Solo traveller Pexels Archie Binamira

ABTA report: Outbound travel boosts the UK economy

ABTA has released Driving Growth – The economic value of outbound travel, a report on the contribution of the outbound travel sector to the UK economy.

According to the report − which aims to lay to rest the idea that outbound travel is not a fiscal multiplier for the country − the contribution to the UK economy from outbound travel has increased by a third since 2014. The overall contribution to the UK economy from outbound travel now stands at £37.1 billion and 1.8% of GDP, up 36% from £27.1 billion in 2014. This is the Gross Value Added (GVA) of the travel industry, which takes account of direct spend on travel services and holidays, as well as a range of associated products and services such as duty free, cameras and suntan lotion.

The analysis finds that travellers now spend more in the UK before they travel than they do while abroad. UK travellers spent £45.7 billion in 2017, compared to £44.8 billion overseas, an increase of almost £10 billion since 2014. This is the third report from ABTA of this nature and it demonstrates the significant contribution the sector makes to the UK, and highlights its strength, resilience and ability to grow amid global challenges and uncertainty.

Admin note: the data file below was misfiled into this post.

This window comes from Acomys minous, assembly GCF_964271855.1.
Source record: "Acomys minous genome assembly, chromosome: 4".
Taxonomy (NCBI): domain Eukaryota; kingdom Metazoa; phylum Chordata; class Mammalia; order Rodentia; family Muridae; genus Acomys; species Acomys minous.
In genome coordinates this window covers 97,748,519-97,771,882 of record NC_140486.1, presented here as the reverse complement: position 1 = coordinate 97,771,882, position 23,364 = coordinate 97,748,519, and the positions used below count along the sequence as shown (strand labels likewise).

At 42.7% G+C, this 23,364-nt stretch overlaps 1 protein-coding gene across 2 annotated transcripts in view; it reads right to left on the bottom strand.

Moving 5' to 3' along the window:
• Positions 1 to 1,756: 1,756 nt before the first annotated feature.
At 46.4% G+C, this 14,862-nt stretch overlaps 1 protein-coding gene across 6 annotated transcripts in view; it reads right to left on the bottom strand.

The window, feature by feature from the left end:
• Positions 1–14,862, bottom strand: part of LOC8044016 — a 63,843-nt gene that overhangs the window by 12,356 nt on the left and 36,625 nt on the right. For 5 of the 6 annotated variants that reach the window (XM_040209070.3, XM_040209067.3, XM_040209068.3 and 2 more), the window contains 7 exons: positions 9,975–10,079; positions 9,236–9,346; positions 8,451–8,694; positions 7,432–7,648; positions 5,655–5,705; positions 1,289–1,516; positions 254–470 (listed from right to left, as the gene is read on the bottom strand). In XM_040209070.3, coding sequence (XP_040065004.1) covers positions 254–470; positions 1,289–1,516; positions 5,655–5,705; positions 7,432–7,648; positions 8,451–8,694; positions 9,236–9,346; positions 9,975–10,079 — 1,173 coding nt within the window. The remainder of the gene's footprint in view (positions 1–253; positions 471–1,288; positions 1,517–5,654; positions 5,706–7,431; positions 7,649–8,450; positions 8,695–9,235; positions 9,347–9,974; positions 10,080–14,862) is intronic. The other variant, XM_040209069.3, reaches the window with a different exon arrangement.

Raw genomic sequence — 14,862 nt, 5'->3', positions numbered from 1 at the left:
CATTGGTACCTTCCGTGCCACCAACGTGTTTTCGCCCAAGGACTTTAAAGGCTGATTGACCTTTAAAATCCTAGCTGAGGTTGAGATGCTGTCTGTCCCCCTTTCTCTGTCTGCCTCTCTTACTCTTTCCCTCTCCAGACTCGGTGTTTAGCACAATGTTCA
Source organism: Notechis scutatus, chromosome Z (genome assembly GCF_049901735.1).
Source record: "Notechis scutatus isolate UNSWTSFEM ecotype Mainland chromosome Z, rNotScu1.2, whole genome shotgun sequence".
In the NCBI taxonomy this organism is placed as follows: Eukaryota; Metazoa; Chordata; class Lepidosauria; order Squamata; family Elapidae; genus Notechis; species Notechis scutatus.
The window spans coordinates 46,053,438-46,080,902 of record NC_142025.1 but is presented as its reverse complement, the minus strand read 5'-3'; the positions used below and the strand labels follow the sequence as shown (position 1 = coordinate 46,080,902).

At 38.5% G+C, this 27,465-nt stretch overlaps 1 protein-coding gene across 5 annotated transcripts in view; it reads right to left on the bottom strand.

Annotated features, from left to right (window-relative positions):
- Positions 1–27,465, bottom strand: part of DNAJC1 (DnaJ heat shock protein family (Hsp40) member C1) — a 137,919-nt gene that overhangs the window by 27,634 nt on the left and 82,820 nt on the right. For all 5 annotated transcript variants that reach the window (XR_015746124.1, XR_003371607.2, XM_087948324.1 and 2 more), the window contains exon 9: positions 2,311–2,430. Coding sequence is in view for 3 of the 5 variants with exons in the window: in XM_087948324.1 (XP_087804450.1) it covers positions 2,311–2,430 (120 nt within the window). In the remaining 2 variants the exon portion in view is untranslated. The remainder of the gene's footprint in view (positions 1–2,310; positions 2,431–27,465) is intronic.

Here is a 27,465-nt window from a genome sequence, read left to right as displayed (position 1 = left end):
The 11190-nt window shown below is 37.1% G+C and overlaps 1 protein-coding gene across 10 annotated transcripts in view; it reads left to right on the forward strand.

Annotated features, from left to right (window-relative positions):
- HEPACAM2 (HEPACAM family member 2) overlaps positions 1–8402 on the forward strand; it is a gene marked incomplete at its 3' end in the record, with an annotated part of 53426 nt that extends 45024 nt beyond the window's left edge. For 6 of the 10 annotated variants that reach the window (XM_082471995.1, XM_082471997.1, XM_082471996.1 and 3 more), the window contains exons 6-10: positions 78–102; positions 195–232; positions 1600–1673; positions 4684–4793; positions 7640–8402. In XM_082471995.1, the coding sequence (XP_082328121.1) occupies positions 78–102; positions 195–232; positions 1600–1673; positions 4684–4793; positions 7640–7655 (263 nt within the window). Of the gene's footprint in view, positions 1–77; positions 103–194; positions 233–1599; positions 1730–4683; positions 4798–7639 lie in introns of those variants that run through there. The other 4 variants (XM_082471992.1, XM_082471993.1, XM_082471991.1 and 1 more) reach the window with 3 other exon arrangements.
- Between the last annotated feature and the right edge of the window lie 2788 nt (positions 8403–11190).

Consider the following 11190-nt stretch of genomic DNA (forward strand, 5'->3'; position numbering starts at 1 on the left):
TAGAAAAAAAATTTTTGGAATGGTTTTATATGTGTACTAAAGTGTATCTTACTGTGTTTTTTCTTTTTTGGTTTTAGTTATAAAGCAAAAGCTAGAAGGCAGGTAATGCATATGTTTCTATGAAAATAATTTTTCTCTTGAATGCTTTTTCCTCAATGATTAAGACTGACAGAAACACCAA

The travel industry is a big employer within the UK, directly employing 221,000 jobs and supporting a further 526,000 jobs in the wider economy, including retail staff and manufacturers. Both have increased since 2014 – from 214,000 and 435,000 respectively. This represents a higher employment figure than the entire wholesale and retail distribution of motor vehicles and motorcycles, and adds up to more jobs than the UK’s iron and steel or electrical equipment manufacturing industries. 

“Too often the contribution of the UK outbound travel industry is overlooked in favour of a myth that overseas travel creates a ‘tourism deficit’ with money going overseas which could be spent in the UK,” said Mark Tanzer, ABTA chief executive. “The evidence is clear that this is not the case − the benefits of the outbound sector are being felt by the wider economy in terms of jobs, support for other businesses and tax contributions to the Treasury. In order to continue to grow and thrive, the government needs to make sure the right tax and policy framework is in place.”

The report is based on analysis by The Centre for Economics and Business Research (CEBR), based on 2017 figures, which is the most recent data available.


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